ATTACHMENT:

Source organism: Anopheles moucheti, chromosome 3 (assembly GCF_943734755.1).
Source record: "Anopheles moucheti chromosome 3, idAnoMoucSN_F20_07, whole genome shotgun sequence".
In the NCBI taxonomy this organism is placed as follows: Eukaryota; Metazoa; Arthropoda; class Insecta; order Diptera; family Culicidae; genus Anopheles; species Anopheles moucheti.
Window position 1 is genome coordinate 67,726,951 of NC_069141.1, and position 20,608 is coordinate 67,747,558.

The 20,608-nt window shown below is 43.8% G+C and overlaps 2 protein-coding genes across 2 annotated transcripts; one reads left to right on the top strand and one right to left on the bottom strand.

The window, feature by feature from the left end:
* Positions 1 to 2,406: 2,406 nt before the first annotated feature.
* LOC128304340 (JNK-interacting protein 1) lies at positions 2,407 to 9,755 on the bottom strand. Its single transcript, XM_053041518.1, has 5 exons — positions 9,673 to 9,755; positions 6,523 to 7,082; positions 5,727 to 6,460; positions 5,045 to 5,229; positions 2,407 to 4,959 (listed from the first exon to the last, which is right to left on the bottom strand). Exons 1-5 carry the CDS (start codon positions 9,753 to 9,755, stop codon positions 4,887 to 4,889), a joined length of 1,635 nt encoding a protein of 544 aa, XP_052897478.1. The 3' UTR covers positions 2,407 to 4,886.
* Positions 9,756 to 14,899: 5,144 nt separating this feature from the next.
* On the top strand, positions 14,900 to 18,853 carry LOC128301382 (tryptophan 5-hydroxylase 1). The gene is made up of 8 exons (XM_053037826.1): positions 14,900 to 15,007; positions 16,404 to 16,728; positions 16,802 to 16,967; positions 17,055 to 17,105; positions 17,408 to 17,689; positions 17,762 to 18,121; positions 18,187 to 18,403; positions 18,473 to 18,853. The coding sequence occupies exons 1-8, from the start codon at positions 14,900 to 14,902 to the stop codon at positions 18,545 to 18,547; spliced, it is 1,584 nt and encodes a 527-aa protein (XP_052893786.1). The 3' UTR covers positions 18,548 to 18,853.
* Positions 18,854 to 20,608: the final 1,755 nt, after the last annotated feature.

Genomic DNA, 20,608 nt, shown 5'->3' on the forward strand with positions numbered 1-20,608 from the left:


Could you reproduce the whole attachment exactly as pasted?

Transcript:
Source organism: Anopheles moucheti, chromosome 3 (assembly GCF_943734755.1).
Source record: "Anopheles moucheti chromosome 3, idAnoMoucSN_F20_07, whole genome shotgun sequence".
In the NCBI taxonomy this organism is placed as follows: Eukaryota; Metazoa; Arthropoda; class Insecta; order Diptera; family Culicidae; genus Anopheles; species Anopheles moucheti.
Window position 1 is genome coordinate 67,726,951 of NC_069141.1, and position 20,608 is coordinate 67,747,558.

The 20,608-nt window shown below is 43.8% G+C and overlaps 2 protein-coding genes across 2 annotated transcripts; one reads left to right on the top strand and one right to left on the bottom strand.

The window, feature by feature from the left end:
* Positions 1 to 2,406: 2,406 nt before the first annotated feature.
* LOC128304340 (JNK-interacting protein 1) lies at positions 2,407 to 9,755 on the bottom strand. Its single transcript, XM_053041518.1, has 5 exons — positions 9,673 to 9,755; positions 6,523 to 7,082; positions 5,727 to 6,460; positions 5,045 to 5,229; positions 2,407 to 4,959 (listed from the first exon to the last, which is right to left on the bottom strand). Exons 1-5 carry the CDS (start codon positions 9,753 to 9,755, stop codon positions 4,887 to 4,889), a joined length of 1,635 nt encoding a protein of 544 aa, XP_052897478.1. The 3' UTR covers positions 2,407 to 4,886.
* Positions 9,756 to 14,899: 5,144 nt separating this feature from the next.
* On the top strand, positions 14,900 to 18,853 carry LOC128301382 (tryptophan 5-hydroxylase 1). The gene is made up of 8 exons (XM_053037826.1): positions 14,900 to 15,007; positions 16,404 to 16,728; positions 16,802 to 16,967; positions 17,055 to 17,105; positions 17,408 to 17,689; positions 17,762 to 18,121; positions 18,187 to 18,403; positions 18,473 to 18,853. The coding sequence occupies exons 1-8, from the start codon at positions 14,900 to 14,902 to the stop codon at positions 18,545 to 18,547; spliced, it is 1,584 nt and encodes a 527-aa protein (XP_052893786.1). The 3' UTR covers positions 18,548 to 18,853.
* Positions 18,854 to 20,608: the final 1,755 nt, after the last annotated feature.

Genomic DNA, 20,608 nt, shown 5'->3' on the forward strand with positions numbered 1-20,608 from the left: